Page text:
Home / Analysis / Business  /  TCO Calculations Should Include Value Added

Share This Post

Analysis / Business

TCO Calculations Should Include Value Added

TCO

We’ve all got used to the idea of factoring in the total cost of ownership (TCO) for any investment. However, it’s worth considering a couple of other numbers – one is the total value that the investment will deliver and the other is the negative cost of not taking action. This can help you allocate the appropriate budget in a way that delivers long term benefits to the business and doesn’t prove to be either a financial or logistical burden.

How Do You Calculate TCO?

The first step is to establish the TCO. Let’s take the example of colocating some new servers. The initial cost is the hardware and this will require maintenance and potentially a series of upgrades. Colocation requires an investment in space, including maintenance and support charges. In addition, you need to look at the extra costs such as the possible changes to processes, the training of staff, additional software or cloud platforms. Many businesses also add further, less obvious costs – for example, the cost of sending staff for a major repair or upgrade so aspects such as the location and ease of access to the data centre can have a demonstrable impact on the total cost.

What Is The Total Value Of The Investment?

When projecting into the future for costs, it’s worth also calculating the future value because it’s the only way to get a clear picture of whether you’re going to get a return on your investment. Let’s go back to our colocated servers. Colocation delivers immediate value in that it frees space in your office and can significantly reduce power consumption due to the combined demands of the servers and the necessary cooling. That value works in two ways – you have room to expand in your office, of course, but if your business grows to the extent of needing more servers to support your business, you’ll have room to grow there too.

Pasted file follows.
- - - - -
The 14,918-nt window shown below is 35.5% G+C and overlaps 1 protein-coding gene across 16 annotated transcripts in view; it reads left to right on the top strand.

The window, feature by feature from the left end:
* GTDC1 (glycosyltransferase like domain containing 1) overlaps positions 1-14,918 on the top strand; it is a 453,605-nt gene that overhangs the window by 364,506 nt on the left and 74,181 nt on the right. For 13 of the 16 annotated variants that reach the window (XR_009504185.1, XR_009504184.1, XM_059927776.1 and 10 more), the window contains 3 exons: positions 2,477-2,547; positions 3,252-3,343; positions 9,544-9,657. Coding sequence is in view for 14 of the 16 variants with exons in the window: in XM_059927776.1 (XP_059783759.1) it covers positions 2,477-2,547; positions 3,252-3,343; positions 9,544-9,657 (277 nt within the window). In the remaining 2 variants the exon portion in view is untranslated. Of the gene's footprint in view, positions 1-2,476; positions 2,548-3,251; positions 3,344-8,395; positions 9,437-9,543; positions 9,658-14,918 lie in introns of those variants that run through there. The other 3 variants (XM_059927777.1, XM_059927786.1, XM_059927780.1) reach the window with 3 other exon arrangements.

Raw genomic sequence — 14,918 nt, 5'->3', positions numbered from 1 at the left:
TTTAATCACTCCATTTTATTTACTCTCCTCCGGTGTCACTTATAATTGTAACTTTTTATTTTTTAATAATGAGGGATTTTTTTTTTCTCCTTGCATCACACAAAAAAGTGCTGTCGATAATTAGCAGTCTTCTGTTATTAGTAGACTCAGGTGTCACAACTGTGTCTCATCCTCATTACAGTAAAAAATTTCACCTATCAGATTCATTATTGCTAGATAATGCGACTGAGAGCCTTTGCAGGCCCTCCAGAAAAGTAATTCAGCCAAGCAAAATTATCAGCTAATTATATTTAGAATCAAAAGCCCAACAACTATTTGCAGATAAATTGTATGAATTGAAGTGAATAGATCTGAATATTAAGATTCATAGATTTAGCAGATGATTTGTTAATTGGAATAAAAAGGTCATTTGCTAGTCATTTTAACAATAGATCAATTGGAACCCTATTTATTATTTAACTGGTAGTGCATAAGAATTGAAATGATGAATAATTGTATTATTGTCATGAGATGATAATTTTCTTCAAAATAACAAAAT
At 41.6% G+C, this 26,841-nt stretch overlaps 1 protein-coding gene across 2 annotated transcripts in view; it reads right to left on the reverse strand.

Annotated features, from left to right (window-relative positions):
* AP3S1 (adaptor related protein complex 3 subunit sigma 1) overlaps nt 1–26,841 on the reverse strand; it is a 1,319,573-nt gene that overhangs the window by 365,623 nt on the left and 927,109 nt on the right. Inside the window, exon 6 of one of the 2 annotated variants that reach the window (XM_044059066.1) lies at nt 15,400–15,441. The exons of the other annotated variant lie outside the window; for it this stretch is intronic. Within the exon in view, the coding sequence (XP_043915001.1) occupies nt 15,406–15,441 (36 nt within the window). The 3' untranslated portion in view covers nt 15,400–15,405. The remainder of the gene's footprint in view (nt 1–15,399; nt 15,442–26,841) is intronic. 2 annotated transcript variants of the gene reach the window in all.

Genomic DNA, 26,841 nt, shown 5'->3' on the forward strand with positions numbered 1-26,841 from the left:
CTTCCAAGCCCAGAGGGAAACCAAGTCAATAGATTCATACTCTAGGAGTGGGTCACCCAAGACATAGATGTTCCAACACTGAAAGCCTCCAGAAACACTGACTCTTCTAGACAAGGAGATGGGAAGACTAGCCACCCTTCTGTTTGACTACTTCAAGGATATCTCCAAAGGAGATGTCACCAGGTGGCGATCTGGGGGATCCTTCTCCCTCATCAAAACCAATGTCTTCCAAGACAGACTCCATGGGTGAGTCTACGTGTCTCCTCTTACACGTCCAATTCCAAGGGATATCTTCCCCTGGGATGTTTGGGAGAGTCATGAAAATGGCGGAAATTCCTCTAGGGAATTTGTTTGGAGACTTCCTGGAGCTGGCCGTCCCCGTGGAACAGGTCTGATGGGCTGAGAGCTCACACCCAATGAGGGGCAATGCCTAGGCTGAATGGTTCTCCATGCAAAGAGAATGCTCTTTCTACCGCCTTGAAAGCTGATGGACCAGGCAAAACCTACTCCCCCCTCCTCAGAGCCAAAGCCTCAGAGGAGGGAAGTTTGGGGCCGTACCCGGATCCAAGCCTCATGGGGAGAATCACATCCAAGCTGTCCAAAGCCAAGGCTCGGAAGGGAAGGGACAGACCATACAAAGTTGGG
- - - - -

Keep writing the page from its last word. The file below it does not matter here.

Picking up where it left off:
In addition, with servers maintained remotely by the data centre, you can focus your IT team on developing technology and processes which directly contribute to your business. You can still keep overall control but siphoning off the everyday tasks can provide more time for creativity and innovation. Finally, colocation in a secure data centre can not only provide a powerful layer of cyber security, but also physical security and 24/7 response time to any issues. This gives value not only in ensuring compliance with various laws such as the upcoming new GDPR, but also in terms of customer service as you limit the amount of downtime from an SLA rather than costly overtime arrangements.

What Is The Cost Of Not Investing?

This is the final part of the calculation, and this factors in a range of issues from operational costs to business continuity. In the case of colocation, you’ve got the space and power required to maintain your servers onsite, and you can add on staff time. Then you add up the cost of all those additional benefits, from the free space to expand your sales or customer service teams to 24/7 support, SLA-bound reliability and legal compliance. There is a financial cost to not acting, but there’s also a potential loss of business, and a hindering of growth. When looking at the TCO, considering the cost of not investing can be a valuable metric in building a business case.

The TCO of any IT project should be measured against the delivered value, and the contrasting cost of inaction. This gives a clearer picture of the strategic and operational importance of any major IT investments you’re looking to make. It may seem on the surface like more numbers to crunch, but in the long run it gives you the best picture for allocating your budget where it is most needed.

Share This Post

Gary Coates is the manager at Green Co, a low-carbon, ISO27001-certified data centre with high efficiency systems to deliver a range of services including colocation, connectivity and disaster recovery to businesses across the South East.